Posts by blanknoone

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  • China's Invent-It-Here Syndrome

    01/01/2008 4:39:50 AM PST · 5 of 18
    blanknoone to Ronin

    “By insisting (as any country can) that products sold in China must adhere to local as well as international standards, China makes sure that Chinese inventions get built into high-tech products sold here. That means there is a Chinese voice in which products succeed or fail in China. And products that succeed in China have a much higher chance of succeeding globally.”

    The article isn’t about laying claim to what has been invented, it is about making sure they control or at least strongly influence future developments.

  • Hear Voices? It May Be an Ad

    12/12/2007 4:07:32 AM PST · 30 of 66
    blanknoone to fishhound

    “What’s the frequency Kenneth?”

  • It's Not Amnesty, It's a Financial Plan

    05/26/2007 1:52:34 PM PDT · 32 of 37
    blanknoone to Chuck Dent

    I think freepers should apply for a z visa with the name of their representative and senators who vote for shamnesty then run against them using their own name.

  • Private equity firms eyeing Chrysler: report

    02/23/2007 5:06:53 PM PST · 12 of 14
    blanknoone to decimon

    KKR is also looking at the Texas Electric Utility TXU. Could potentially be the biggest LBO in history.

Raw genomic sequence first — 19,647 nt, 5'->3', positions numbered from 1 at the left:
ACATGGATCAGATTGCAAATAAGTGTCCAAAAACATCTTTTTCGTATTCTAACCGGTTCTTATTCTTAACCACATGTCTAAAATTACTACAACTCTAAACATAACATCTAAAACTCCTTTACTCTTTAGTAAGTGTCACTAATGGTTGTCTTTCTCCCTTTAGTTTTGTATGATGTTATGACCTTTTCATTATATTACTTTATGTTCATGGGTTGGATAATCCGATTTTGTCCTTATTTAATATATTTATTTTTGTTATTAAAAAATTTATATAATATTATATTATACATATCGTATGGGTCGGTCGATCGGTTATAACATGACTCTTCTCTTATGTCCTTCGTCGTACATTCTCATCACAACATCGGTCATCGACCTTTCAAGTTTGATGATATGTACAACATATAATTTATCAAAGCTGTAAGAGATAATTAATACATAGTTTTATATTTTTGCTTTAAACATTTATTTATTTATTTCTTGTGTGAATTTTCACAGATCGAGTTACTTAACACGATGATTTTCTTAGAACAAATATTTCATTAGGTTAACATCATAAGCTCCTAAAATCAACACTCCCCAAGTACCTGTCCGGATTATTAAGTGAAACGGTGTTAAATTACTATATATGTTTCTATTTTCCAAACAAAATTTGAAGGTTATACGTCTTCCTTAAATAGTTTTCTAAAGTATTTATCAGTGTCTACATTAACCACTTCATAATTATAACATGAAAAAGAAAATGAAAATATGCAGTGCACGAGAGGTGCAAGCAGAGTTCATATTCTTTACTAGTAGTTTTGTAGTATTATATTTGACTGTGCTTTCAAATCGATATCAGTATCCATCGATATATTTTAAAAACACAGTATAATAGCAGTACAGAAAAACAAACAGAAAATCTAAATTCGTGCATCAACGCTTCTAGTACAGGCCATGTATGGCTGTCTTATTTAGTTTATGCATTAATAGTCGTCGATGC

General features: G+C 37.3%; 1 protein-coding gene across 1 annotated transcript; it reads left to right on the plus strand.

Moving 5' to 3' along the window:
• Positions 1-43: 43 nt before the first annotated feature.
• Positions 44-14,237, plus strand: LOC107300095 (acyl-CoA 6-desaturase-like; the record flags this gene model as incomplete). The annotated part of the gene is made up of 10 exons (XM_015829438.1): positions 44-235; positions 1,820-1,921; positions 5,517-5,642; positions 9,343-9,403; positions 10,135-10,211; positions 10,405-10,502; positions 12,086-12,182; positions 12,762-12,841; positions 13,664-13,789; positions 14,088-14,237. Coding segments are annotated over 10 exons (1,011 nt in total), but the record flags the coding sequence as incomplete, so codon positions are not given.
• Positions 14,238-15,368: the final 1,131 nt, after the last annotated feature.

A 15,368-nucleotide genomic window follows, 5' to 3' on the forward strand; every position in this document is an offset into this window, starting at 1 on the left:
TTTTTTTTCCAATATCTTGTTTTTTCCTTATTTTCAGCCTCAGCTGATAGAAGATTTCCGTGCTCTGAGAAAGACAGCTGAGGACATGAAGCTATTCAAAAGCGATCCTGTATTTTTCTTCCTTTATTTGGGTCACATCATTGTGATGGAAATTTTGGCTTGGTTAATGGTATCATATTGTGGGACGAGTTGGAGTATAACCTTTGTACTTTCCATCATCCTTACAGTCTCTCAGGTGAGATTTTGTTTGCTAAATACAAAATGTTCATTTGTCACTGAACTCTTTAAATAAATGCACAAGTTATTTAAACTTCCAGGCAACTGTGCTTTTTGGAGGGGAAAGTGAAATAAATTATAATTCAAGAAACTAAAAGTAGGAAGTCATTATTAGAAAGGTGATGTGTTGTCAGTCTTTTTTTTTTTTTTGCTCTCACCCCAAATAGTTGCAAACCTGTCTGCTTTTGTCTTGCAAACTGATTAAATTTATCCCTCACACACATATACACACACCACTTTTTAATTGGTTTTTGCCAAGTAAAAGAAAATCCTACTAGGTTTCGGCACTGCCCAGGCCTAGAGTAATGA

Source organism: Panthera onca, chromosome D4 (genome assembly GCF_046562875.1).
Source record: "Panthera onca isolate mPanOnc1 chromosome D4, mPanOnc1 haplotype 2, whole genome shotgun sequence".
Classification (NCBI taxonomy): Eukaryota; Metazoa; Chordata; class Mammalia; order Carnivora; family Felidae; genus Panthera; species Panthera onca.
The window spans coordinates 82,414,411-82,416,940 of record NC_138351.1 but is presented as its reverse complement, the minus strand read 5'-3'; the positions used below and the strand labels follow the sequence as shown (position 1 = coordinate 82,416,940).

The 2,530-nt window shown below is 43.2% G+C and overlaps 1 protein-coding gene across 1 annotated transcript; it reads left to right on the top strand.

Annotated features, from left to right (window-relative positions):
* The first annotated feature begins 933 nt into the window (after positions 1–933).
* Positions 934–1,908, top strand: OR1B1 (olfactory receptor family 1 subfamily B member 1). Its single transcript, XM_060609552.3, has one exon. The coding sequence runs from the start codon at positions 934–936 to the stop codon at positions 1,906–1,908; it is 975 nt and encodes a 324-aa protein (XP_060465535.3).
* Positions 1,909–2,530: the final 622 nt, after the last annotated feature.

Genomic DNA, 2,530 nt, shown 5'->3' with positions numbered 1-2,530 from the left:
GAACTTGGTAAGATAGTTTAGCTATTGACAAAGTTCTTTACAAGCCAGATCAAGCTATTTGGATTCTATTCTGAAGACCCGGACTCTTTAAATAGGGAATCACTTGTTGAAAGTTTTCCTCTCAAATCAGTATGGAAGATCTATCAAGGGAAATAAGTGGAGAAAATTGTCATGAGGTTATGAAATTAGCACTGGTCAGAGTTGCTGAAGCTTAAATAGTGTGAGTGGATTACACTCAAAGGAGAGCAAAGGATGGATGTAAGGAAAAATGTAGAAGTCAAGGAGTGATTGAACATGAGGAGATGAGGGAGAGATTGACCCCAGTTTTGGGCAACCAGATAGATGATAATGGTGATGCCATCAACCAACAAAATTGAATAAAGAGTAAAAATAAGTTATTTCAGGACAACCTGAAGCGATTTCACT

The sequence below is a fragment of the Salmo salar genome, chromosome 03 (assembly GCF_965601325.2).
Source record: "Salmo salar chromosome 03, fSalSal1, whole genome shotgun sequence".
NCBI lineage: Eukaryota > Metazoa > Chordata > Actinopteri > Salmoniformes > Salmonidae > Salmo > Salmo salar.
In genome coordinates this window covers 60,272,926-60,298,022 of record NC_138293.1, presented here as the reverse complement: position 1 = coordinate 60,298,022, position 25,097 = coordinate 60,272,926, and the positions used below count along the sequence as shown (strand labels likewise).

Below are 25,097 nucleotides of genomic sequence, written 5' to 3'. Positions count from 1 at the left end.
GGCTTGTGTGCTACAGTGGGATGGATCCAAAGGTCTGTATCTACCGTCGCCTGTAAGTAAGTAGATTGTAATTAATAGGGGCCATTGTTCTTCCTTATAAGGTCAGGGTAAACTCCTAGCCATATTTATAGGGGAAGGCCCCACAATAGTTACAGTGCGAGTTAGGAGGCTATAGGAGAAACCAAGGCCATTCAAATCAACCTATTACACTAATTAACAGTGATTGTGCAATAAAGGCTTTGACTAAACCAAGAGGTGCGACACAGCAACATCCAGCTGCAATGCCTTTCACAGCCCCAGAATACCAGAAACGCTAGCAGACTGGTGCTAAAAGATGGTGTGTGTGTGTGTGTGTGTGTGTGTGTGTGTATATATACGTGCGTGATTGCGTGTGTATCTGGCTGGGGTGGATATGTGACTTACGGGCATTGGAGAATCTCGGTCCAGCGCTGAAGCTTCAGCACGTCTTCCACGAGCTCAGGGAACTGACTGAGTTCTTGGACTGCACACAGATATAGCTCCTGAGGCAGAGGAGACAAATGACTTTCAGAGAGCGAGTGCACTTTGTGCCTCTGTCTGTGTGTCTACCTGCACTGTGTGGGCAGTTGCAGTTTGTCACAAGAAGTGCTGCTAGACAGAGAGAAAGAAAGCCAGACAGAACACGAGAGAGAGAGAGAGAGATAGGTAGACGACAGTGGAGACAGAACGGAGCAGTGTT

• Is an Armament Sickening U.S. Soldiers? [Latest anti-war angle w/ PC photos]

    08/13/2006 7:18:23 AM PDT · 19 of 61
    blanknoone
    half-life of 4.5 billion years.

    Meaning that greater than 99% of its radioactive potential has already expired, and for the ~1% that could split, any given atom has a 50% chance of splitting sometime in the next 4.5 billion years (or another way to think of this is that 50% of the ~1% left will split sometime in the next 4.5 billion years. In other words, a whole lotta nothin' has happened in the last ten years. Or another way of saying this is that it not siginficantly more radioactive than the dirt in your front lawn.

  • Cokie Roberts Shocks George Stephanopoulos: Lamont Victory Disaster For Democrats

    08/07/2006 5:57:12 AM PDT · 33 of 82
    blanknoone to JimRed

    Lieberman will not lose CT. He will likely lose the Dem primary, but will then run as an independent and win, most likely with a majority, not just a plurality.

    Like most of the nutroots, I just don't see it as a big deal. I guess they can finally claim to have 'won' (against a democrat) but there will be no change in who actually votes in the Senate.